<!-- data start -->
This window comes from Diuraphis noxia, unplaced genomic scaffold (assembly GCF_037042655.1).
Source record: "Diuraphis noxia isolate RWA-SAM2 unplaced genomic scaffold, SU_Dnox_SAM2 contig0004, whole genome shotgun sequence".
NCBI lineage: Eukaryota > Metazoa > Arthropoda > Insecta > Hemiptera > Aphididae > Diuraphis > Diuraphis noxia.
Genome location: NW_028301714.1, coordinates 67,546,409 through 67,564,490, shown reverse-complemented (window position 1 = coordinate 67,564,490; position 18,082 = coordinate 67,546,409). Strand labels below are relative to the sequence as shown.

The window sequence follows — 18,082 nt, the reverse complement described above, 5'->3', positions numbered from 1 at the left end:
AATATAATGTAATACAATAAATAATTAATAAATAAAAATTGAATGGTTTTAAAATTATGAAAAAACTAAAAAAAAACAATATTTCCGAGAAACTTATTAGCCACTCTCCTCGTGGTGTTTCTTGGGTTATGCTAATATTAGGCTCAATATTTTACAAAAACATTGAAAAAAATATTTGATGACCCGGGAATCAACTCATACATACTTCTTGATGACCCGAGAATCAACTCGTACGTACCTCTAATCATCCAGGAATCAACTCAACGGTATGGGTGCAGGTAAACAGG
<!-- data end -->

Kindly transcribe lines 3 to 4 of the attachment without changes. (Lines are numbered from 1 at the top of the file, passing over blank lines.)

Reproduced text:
NCBI lineage: Eukaryota > Metazoa > Arthropoda > Insecta > Hemiptera > Aphididae > Diuraphis > Diuraphis noxia.
Genome location: NW_028301714.1, coordinates 67,546,409 through 67,564,490, shown reverse-complemented (window position 1 = coordinate 67,564,490; position 18,082 = coordinate 67,546,409). Strand labels below are relative to the sequence as shown.